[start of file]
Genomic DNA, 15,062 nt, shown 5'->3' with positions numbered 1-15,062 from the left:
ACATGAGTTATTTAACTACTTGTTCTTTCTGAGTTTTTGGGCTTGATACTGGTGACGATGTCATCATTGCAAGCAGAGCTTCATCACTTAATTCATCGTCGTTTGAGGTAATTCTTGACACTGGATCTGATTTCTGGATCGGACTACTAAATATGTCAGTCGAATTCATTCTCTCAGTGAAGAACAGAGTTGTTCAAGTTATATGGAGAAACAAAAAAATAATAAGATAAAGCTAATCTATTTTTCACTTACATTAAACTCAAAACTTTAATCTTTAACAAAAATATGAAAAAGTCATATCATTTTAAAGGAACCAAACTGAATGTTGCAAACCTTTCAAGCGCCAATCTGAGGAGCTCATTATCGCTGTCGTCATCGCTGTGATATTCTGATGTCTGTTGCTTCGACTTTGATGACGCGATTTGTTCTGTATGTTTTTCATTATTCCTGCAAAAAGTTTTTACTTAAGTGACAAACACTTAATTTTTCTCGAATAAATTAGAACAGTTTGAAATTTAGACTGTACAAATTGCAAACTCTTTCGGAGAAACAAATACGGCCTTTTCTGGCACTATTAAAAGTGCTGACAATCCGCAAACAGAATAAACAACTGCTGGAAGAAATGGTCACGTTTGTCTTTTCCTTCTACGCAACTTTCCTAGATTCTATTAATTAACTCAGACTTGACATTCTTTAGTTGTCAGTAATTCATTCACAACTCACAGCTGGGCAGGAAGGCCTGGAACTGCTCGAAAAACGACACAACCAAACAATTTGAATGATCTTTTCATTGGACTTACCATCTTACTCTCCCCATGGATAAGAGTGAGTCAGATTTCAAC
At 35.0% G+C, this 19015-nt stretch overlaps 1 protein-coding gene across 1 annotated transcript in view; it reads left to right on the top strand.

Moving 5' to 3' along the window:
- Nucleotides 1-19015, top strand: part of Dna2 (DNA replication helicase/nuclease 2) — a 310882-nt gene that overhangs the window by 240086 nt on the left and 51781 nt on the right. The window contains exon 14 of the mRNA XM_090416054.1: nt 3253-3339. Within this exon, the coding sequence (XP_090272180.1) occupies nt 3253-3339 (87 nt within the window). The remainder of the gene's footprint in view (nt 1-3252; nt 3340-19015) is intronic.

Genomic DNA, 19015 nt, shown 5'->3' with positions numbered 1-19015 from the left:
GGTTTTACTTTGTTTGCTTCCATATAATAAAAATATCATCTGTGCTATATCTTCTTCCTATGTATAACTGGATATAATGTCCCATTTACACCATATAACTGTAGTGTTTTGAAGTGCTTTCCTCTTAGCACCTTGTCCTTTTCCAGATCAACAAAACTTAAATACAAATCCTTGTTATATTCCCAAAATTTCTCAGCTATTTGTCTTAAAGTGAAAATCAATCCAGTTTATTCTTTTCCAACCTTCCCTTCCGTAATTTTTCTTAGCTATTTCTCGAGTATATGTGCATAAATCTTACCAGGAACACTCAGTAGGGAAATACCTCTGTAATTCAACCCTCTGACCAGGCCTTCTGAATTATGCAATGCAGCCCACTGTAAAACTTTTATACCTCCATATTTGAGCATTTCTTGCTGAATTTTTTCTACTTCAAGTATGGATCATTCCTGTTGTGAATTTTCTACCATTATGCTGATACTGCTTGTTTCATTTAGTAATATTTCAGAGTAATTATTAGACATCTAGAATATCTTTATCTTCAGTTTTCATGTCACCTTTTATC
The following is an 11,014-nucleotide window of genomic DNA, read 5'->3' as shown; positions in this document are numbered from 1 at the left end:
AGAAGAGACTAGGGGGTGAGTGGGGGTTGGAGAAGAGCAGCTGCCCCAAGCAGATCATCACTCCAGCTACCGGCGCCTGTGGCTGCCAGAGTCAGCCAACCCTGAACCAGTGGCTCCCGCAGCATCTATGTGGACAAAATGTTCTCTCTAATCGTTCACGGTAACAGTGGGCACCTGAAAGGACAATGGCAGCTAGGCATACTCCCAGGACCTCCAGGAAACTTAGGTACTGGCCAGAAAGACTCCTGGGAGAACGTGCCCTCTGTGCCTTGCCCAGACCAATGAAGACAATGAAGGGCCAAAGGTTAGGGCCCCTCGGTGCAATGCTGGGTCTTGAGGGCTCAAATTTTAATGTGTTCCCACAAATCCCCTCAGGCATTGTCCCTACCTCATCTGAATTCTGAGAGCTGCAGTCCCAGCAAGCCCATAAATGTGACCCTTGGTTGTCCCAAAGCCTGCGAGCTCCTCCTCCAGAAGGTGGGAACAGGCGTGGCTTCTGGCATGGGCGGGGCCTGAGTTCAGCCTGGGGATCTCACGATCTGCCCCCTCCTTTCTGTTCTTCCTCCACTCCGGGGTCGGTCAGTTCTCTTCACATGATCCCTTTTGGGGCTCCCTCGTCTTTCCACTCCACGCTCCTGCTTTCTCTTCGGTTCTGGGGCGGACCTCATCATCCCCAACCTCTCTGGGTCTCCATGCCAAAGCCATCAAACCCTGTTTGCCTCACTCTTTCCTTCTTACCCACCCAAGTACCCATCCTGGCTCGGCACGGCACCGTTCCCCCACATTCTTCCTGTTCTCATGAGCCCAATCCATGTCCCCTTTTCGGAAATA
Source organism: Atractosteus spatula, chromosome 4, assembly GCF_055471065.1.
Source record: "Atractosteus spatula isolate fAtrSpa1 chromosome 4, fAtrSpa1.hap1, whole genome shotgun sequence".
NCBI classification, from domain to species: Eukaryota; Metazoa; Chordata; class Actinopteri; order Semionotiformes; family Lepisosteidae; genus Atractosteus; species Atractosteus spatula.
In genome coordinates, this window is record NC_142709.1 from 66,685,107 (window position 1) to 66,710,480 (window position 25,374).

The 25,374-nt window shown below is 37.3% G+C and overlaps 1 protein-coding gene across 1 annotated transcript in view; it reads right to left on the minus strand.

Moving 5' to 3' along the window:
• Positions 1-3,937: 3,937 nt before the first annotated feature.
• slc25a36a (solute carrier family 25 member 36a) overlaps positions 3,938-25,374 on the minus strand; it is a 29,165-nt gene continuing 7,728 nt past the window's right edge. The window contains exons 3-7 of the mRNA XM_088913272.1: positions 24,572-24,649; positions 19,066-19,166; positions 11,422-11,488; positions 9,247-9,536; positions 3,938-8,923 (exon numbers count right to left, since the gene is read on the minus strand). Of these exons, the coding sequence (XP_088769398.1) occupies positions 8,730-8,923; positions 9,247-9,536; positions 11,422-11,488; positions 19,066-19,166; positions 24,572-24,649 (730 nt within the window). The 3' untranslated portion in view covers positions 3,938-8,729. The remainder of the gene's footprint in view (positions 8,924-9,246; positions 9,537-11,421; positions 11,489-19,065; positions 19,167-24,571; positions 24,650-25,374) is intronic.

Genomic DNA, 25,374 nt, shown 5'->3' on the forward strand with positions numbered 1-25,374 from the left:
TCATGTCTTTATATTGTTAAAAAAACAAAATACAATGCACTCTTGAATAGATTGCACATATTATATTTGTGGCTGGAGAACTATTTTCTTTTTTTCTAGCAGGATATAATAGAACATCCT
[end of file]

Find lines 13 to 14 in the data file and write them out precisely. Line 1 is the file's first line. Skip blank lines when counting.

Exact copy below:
In genome coordinates, this window is record NC_142709.1 from 66,685,107 (window position 1) to 66,710,480 (window position 25,374).

The 25,374-nt window shown below is 37.3% G+C and overlaps 1 protein-coding gene across 1 annotated transcript in view; it reads right to left on the minus strand.